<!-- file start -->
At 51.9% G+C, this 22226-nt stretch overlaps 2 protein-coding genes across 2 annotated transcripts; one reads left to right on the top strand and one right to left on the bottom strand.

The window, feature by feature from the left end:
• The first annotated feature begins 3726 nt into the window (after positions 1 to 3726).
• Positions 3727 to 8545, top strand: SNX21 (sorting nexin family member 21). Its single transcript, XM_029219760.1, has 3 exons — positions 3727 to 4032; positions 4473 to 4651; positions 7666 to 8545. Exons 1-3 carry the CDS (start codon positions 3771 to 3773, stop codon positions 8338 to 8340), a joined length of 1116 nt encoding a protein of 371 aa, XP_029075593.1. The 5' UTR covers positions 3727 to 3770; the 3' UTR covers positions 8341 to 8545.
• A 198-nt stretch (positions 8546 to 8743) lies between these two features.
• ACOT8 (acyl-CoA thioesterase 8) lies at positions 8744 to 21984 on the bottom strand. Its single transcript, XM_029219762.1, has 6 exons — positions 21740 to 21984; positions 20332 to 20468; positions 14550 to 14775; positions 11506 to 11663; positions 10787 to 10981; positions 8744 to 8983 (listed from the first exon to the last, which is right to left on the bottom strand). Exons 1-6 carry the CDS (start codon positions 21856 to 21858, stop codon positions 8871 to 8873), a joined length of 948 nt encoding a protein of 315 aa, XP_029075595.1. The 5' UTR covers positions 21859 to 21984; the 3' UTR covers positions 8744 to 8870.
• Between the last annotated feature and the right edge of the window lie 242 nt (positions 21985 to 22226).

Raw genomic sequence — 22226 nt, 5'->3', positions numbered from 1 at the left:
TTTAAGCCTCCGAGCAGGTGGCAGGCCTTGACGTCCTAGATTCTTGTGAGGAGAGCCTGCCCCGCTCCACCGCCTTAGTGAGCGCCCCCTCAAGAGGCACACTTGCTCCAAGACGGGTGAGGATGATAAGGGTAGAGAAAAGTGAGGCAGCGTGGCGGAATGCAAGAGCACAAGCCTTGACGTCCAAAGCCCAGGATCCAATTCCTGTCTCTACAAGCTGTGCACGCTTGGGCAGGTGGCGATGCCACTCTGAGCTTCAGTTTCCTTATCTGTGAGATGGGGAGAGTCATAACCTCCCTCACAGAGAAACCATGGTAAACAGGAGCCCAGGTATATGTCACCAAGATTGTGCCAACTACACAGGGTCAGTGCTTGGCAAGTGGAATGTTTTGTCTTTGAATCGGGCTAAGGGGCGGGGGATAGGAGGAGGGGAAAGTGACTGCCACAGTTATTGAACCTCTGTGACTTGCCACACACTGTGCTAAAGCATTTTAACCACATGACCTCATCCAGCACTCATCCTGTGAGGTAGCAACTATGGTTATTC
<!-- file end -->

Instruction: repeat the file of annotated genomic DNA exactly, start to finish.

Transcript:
At 51.9% G+C, this 22226-nt stretch overlaps 2 protein-coding genes across 2 annotated transcripts; one reads left to right on the top strand and one right to left on the bottom strand.

The window, feature by feature from the left end:
• The first annotated feature begins 3726 nt into the window (after positions 1 to 3726).
• Positions 3727 to 8545, top strand: SNX21 (sorting nexin family member 21). Its single transcript, XM_029219760.1, has 3 exons — positions 3727 to 4032; positions 4473 to 4651; positions 7666 to 8545. Exons 1-3 carry the CDS (start codon positions 3771 to 3773, stop codon positions 8338 to 8340), a joined length of 1116 nt encoding a protein of 371 aa, XP_029075593.1. The 5' UTR covers positions 3727 to 3770; the 3' UTR covers positions 8341 to 8545.
• A 198-nt stretch (positions 8546 to 8743) lies between these two features.
• ACOT8 (acyl-CoA thioesterase 8) lies at positions 8744 to 21984 on the bottom strand. Its single transcript, XM_029219762.1, has 6 exons — positions 21740 to 21984; positions 20332 to 20468; positions 14550 to 14775; positions 11506 to 11663; positions 10787 to 10981; positions 8744 to 8983 (listed from the first exon to the last, which is right to left on the bottom strand). Exons 1-6 carry the CDS (start codon positions 21856 to 21858, stop codon positions 8871 to 8873), a joined length of 948 nt encoding a protein of 315 aa, XP_029075595.1. The 5' UTR covers positions 21859 to 21984; the 3' UTR covers positions 8744 to 8870.
• Between the last annotated feature and the right edge of the window lie 242 nt (positions 21985 to 22226).

Raw genomic sequence — 22226 nt, 5'->3', positions numbered from 1 at the left:
TTTAAGCCTCCGAGCAGGTGGCAGGCCTTGACGTCCTAGATTCTTGTGAGGAGAGCCTGCCCCGCTCCACCGCCTTAGTGAGCGCCCCCTCAAGAGGCACACTTGCTCCAAGACGGGTGAGGATGATAAGGGTAGAGAAAAGTGAGGCAGCGTGGCGGAATGCAAGAGCACAAGCCTTGACGTCCAAAGCCCAGGATCCAATTCCTGTCTCTACAAGCTGTGCACGCTTGGGCAGGTGGCGATGCCACTCTGAGCTTCAGTTTCCTTATCTGTGAGATGGGGAGAGTCATAACCTCCCTCACAGAGAAACCATGGTAAACAGGAGCCCAGGTATATGTCACCAAGATTGTGCCAACTACACAGGGTCAGTGCTTGGCAAGTGGAATGTTTTGTCTTTGAATCGGGCTAAGGGGCGGGGGATAGGAGGAGGGGAAAGTGACTGCCACAGTTATTGAACCTCTGTGACTTGCCACACACTGTGCTAAAGCATTTTAACCACATGACCTCATCCAGCACTCATCCTGTGAGGTAGCAACTATGGTTATTC